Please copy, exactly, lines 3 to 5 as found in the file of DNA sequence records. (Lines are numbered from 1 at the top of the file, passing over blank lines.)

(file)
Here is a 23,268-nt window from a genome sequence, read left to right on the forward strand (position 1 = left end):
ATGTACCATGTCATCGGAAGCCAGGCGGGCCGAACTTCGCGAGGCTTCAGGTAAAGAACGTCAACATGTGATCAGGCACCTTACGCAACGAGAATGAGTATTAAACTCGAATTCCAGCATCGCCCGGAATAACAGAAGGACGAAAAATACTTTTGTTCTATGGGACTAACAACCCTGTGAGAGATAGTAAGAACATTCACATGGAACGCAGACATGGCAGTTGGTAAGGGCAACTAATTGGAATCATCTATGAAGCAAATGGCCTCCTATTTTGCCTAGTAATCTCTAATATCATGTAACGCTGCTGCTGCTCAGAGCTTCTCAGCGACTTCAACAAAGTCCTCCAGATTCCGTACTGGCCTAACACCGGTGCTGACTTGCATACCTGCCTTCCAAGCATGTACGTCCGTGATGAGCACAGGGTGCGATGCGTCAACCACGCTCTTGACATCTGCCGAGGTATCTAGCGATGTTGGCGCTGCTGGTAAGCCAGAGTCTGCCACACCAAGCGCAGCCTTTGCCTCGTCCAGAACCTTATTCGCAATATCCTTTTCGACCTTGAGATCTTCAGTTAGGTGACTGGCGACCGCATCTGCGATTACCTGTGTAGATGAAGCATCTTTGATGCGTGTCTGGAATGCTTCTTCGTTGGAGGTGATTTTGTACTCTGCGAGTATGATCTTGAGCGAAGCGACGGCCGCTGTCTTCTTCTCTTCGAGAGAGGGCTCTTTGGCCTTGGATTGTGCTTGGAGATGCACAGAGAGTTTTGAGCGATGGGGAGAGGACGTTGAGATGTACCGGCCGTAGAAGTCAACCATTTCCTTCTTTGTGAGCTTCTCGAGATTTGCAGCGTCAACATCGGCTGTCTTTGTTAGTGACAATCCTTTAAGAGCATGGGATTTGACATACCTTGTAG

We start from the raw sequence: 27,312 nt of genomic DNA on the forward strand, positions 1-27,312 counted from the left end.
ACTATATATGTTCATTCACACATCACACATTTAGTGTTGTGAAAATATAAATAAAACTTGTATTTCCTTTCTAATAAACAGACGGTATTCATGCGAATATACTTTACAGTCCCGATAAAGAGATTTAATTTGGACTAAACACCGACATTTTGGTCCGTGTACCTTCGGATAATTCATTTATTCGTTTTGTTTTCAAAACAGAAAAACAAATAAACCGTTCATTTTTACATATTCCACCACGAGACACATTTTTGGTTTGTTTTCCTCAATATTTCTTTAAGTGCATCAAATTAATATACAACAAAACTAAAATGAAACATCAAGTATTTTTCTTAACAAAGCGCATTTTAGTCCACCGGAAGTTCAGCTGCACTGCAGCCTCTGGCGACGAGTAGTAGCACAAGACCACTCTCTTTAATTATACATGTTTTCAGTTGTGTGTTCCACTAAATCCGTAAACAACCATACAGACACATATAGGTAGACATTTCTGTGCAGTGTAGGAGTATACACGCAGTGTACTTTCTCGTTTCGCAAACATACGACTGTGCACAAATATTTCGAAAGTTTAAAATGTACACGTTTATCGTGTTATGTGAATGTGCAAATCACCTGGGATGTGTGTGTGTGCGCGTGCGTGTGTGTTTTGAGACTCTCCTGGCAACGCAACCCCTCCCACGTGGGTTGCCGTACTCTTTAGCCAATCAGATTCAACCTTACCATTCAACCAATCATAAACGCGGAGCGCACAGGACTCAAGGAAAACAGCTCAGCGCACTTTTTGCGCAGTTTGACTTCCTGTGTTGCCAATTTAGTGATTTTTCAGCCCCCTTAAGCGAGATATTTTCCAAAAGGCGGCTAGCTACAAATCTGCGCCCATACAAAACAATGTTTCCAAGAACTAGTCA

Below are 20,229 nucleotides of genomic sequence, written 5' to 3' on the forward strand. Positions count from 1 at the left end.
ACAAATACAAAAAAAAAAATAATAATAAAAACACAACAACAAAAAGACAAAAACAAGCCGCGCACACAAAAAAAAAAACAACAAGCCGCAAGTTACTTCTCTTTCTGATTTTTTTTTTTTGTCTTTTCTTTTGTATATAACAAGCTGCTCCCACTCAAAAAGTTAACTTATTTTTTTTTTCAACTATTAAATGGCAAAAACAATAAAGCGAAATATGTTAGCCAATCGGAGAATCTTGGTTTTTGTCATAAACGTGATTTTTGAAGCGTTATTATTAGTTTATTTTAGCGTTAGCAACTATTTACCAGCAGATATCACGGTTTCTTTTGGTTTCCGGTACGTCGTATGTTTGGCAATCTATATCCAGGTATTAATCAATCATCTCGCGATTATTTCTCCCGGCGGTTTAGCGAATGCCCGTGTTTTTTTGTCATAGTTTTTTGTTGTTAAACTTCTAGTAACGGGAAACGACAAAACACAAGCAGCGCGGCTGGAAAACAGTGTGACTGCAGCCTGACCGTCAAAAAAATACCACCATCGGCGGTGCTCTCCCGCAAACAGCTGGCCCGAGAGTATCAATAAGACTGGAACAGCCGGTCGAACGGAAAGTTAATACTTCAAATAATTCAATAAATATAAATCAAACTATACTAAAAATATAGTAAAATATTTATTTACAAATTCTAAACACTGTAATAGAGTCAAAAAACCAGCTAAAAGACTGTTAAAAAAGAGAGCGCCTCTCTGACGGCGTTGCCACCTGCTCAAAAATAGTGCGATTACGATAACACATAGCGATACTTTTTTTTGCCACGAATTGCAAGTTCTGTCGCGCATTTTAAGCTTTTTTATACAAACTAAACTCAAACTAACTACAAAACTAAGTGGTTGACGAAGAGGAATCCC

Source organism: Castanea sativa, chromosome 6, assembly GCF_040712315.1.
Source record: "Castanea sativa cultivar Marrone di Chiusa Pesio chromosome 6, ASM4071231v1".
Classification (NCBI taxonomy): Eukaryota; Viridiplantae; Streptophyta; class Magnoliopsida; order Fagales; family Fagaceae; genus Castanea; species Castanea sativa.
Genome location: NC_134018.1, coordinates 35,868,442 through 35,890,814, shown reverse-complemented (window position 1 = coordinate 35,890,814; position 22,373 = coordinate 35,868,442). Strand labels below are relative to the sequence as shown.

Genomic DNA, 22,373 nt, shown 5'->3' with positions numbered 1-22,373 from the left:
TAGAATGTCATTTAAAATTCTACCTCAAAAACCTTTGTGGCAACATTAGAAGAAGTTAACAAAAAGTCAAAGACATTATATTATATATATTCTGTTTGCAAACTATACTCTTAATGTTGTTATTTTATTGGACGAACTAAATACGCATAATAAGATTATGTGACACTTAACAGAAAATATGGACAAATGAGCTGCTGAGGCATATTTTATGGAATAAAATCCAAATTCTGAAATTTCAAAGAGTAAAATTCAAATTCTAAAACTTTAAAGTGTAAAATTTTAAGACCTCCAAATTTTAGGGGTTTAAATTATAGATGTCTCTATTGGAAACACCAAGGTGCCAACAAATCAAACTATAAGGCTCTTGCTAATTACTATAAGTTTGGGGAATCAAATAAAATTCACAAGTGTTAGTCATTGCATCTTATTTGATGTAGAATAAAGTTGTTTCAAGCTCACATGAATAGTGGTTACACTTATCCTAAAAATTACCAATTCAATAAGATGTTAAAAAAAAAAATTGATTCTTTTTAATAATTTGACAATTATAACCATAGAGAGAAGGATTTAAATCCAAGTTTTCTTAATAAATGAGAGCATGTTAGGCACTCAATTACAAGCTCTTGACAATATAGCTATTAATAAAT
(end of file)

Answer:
We start from the raw sequence: 27,312 nt of genomic DNA on the forward strand, positions 1-27,312 counted from the left end.
ACTATATATGTTCATTCACACATCACACATTTAGTGTTGTGAAAATATAAATAAAACTTGTATTTCCTTTCTAATAAACAGACGGTATTCATGCGAATATACTTTACAGTCCCGATAAAGAGATTTAATTTGGACTAAACACCGACATTTTGGTCCGTGTACCTTCGGATAATTCATTTATTCGTTTTGTTTTCAAAACAGAAAAACAAATAAACCGTTCATTTTTACATATTCCACCACGAGACACATTTTTGGTTTGTTTTCCTCAATATTTCTTTAAGTGCATCAAATTAATATACAACAAAACTAAAATGAAACATCAAGTATTTTTCTTAACAAAGCGCATTTTAGTCCACCGGAAGTTCAGCTGCACTGCAGCCTCTGGCGACGAGTAGTAGCACAAGACCACTCTCTTTAATTATACATGTTTTCAGTTGTGTGTTCCACTAAATCCGTAAACAACCATACAGACACATATAGGTAGACATTTCTGTGCAGTGTAGGAGTATACACGCAGTGTACTTTCTCGTTTCGCAAACATACGACTGTGCACAAATATTTCGAAAGTTTAAAATGTACACGTTTATCGTGTTATGTGAATGTGCAAATCACCTGGGATGTGTGTGTGTGCGCGTGCGTGTGTGTTTTGAGACTCTCCTGGCAACGCAACCCCTCCCACGTGGGTTGCCGTACTCTTTAGCCAATCAGATTCAACCTTACCATTCAACCAATCATAAACGCGGAGCGCACAGGACTCAAGGAAAACAGCTCAGCGCACTTTTTGCGCAGTTTGACTTCCTGTGTTGCCAATTTAGTGATTTTTCAGCCCCCTTAAGCGAGATATTTTCCAAAAGGCGGCTAGCTACAAATCTGCGCCCATACAAAACAATGTTTCCAAGAACTAGTCA

Below are 20,229 nucleotides of genomic sequence, written 5' to 3' on the forward strand. Positions count from 1 at the left end.